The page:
Following the collapse of the Roman world, a green ocean enveloped much of Europe. Pollen cores from nearby Lake Accesa together with those from the Pecora river sediments reveal the rhythms of the vegetation history. Deciduous oak forest thrived in hitherto cultivated landscapes across the coastal littoral. Hard to imagine today, Vetricella’s castle community started systematic clearances from the later 9th century onwards. Setting fire to the vegetation was a solution used from the Palaeolithic until modern EU regulations outlawed the process. Fire clearance released soils, after which rainfall caused downwash, taking the form of colluvium. Charcoals found in a palaeochannel of the Pecora river, dated using radiocarbon, revealed four phases of fire events belonging to two major fluvial / erosional processes. The first phase, pinpointed to the Etruscan age (800-450 BC), occurred when the river was characterised by its natural gravel-sand wandering along a meandering course. The other events occurred in the Middle Ages. From AD 650, fire contributed to the medieval upstream reclamation and clearing of flat marshlands. From about 850 to 1050, the use of fire spread over a wider area in the valley, enlarging potentially arable lands. Between 1150 and 1300, the presence of fires reveals a regional clearance phase. These fire episodes played an active role in changing the fluvial landforms of the Pecora river into a braided gravel-bed course. From about AD 650, they were a determining factor in the first erosional processes of the upstream calcareous tufa terraces. By about 850, widespread fire clearance markedly increased upstream fluvial erosion rates. Within a century, by 950, increased destruction of the forest floor escalated the downstream gravel-rich deposits of the Pecora.

Metal finds from Vetricella include these broken shears. Image: Foy 2017.
The remains of an adolescent buried at Vetricella. Of the 51 skeletons studied so far, 36 are sub-adults.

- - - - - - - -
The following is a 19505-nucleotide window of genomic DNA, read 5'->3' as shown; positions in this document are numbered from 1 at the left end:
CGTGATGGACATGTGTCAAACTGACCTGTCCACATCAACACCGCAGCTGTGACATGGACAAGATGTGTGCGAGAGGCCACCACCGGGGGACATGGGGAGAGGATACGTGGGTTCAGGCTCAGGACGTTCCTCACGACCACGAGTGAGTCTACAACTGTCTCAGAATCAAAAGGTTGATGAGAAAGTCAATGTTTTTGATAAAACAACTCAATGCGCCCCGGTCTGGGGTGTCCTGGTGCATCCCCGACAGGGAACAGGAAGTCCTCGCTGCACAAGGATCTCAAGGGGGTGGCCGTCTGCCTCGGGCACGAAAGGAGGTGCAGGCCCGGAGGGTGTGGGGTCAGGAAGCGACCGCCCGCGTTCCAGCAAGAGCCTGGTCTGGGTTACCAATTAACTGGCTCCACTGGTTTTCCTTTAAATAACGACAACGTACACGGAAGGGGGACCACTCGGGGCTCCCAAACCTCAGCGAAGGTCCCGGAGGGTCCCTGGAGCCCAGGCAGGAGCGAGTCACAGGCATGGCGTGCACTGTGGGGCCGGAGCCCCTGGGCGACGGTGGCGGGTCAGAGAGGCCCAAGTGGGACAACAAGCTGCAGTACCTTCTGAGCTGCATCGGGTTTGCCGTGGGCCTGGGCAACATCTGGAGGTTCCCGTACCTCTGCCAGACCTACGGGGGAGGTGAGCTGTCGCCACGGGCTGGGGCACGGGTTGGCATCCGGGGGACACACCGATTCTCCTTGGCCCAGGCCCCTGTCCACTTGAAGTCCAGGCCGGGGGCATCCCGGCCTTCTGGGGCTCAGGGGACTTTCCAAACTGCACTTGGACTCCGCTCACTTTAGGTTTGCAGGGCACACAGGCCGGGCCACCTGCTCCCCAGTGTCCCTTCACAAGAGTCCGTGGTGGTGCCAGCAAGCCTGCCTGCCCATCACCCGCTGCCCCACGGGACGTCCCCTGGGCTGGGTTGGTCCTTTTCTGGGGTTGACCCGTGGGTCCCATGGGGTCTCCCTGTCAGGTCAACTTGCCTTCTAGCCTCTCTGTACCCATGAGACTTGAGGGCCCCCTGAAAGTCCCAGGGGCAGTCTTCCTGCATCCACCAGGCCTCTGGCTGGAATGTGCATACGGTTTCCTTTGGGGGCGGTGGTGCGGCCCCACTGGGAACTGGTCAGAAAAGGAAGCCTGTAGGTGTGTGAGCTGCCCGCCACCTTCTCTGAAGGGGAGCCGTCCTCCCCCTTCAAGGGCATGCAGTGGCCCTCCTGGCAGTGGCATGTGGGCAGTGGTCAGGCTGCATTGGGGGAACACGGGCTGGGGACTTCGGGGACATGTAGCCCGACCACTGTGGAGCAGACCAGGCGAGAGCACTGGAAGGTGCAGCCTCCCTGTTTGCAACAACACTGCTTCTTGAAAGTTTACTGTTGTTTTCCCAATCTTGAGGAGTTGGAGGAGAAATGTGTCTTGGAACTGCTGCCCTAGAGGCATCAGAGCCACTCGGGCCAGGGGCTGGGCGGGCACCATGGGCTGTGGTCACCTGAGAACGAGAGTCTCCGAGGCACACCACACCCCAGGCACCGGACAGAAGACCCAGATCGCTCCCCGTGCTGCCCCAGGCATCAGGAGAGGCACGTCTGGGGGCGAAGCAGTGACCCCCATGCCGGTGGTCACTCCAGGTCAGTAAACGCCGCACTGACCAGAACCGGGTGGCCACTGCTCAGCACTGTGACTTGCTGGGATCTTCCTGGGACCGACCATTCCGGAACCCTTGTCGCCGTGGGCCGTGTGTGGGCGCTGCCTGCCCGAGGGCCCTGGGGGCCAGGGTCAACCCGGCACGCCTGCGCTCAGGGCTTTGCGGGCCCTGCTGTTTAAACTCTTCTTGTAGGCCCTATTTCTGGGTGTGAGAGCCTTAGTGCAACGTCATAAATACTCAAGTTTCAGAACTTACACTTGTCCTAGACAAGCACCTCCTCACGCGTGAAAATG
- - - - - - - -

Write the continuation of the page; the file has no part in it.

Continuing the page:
Clearance influenced regional vegetation history. From AD 950, open habitats now dominated the landscape. Pollen from chestnut and olive, among many trees, start to reoccur. Olive groves had been cultivated in antiquity and continued to be cropped in Byzantine south-east Italy but not, apparently, coastal Tuscany. The introduction of chestnuts, perhaps brought from the eastern Mediterranean, is hard to believe, given the immense boreal canopy famously covering western Tuscany today. In every sense, the spirit and form of the area around Vetricella was changing by the year AD 1000. Its green ocean had become a memory.

Never a non-place

Vetricella was never a non-place. Those winnowing wheat here in the 12th century probably had some sense that a royal place had come and gone. Its story fills a gap between the Pax Romana, with its emphasis upon commodities, and the birth of pre-Renaissance Italy with its very different mores but a love of objects once more. The people of Vetricella, or Valli as it was known over several centuries, saw their surroundings change dramatically. Some suffered malaria because of it. Some prospered from its connections inland, and across to Elba and along the Tyrrhenian coast. Most of all, the archaeology speaks to the earliest feudal era, when towns and markets barely existed. The value of commodities was keenly recognised. Science and technology were harnessed to new demands for prosaic tools and fine household accoutrements. The spirit and principles of such a place – hard though it is to imagine in our urban world today – provided the stimulus ultimately to reinvent town living. With that came coinage re-entering quotidian life, along with a world of small things forgotten, which meant so very much at the time and still does to us as archaeologists today.

This iron spike was found near an individual whose right foot had been amputated. Did the spike form part of a staff used to aid individuals with mobility problems?
Davide Susini and Prof Pierluigi Pieruccini stand beside the augured cores they have extracted from the Percora valley, allowing the development of the landscape to be charted.
The Vetricella field team.
For the University of Siena’s nEU-Med, see the website: www.neu-med.unisi.it/en, and the recent open-access volume: G Bianchi & R Hodges (eds) (2020) Vetricella: An Early Medieval Royal Property in Tuscany’s Mediterranean, Florence: Insegna del Giglio.